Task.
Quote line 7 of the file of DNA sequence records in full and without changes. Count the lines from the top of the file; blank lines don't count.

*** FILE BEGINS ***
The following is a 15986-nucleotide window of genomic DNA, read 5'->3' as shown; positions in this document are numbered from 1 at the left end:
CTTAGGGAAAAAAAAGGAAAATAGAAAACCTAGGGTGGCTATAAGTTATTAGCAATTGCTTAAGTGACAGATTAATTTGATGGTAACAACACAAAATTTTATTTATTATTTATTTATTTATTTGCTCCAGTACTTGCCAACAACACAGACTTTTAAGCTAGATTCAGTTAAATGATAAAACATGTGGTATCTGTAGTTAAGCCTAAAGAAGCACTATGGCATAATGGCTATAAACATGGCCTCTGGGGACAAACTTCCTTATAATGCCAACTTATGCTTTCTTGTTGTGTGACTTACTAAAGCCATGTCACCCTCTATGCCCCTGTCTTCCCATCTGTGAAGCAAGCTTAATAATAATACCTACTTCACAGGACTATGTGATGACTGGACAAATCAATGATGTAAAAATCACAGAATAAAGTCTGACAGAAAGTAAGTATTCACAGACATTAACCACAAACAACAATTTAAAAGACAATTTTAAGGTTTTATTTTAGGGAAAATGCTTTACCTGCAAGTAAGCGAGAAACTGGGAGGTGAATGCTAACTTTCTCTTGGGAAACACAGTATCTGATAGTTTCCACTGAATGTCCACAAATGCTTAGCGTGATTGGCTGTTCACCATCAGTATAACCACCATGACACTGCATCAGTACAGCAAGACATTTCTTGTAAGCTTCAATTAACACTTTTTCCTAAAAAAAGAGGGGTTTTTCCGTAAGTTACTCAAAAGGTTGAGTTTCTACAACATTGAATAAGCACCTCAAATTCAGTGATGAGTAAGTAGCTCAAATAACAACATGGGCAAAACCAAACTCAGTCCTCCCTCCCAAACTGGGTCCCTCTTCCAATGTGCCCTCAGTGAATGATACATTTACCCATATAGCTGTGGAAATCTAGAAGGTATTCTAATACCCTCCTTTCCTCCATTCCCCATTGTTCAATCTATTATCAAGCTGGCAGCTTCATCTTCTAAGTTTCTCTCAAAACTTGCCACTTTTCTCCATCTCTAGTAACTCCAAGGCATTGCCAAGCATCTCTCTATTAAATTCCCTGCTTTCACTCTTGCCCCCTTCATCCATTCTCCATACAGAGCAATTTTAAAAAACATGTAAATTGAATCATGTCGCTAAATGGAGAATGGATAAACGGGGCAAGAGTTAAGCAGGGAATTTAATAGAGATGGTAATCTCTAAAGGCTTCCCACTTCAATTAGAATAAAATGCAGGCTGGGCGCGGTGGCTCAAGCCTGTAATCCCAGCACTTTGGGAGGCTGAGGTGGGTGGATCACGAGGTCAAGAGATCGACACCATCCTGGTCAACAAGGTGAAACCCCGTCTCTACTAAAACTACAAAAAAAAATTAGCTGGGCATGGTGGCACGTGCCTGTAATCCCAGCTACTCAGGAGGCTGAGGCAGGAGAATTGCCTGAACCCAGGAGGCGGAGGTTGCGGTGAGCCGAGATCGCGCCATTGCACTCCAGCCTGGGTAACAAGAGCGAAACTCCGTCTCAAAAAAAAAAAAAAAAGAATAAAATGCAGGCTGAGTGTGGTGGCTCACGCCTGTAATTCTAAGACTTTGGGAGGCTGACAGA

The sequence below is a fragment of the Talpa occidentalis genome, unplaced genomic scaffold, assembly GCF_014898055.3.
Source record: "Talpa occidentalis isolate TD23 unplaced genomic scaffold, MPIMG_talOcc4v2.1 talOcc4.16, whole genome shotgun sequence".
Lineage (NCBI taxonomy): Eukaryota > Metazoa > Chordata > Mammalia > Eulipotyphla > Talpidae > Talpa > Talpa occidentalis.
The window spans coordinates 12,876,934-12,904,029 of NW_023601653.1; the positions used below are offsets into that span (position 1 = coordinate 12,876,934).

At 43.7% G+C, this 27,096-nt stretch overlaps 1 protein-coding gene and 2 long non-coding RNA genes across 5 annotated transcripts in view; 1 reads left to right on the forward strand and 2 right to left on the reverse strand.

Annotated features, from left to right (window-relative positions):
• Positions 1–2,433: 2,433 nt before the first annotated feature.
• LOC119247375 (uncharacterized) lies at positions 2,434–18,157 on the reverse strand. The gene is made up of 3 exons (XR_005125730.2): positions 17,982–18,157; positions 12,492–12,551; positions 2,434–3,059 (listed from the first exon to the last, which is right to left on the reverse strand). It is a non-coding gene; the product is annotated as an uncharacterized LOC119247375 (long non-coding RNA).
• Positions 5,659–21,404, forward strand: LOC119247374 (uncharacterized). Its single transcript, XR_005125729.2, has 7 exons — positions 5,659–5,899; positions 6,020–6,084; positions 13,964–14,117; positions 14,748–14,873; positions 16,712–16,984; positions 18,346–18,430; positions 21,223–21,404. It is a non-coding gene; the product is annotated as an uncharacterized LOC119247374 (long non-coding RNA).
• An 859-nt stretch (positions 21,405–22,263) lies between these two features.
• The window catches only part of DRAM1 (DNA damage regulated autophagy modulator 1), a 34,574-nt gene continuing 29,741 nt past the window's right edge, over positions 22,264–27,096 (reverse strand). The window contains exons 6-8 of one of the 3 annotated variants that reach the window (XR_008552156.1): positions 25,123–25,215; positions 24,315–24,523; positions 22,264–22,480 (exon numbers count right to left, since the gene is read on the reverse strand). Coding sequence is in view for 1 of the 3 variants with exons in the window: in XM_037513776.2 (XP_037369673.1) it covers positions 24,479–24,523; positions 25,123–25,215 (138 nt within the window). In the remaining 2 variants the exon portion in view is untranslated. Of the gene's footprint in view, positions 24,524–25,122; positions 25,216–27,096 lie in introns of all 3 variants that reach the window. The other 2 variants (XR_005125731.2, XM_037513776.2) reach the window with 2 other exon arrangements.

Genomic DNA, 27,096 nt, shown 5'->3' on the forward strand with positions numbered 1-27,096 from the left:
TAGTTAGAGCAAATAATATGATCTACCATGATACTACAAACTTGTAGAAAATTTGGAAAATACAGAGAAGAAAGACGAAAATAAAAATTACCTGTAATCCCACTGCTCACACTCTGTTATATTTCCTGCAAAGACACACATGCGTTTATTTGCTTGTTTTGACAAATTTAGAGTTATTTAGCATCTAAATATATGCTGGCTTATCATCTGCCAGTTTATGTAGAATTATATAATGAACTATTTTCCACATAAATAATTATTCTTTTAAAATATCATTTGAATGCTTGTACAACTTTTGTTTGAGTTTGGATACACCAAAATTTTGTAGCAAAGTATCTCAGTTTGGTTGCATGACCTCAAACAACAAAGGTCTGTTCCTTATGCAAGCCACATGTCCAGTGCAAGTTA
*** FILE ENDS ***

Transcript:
At 43.7% G+C, this 27,096-nt stretch overlaps 1 protein-coding gene and 2 long non-coding RNA genes across 5 annotated transcripts in view; 1 reads left to right on the forward strand and 2 right to left on the reverse strand.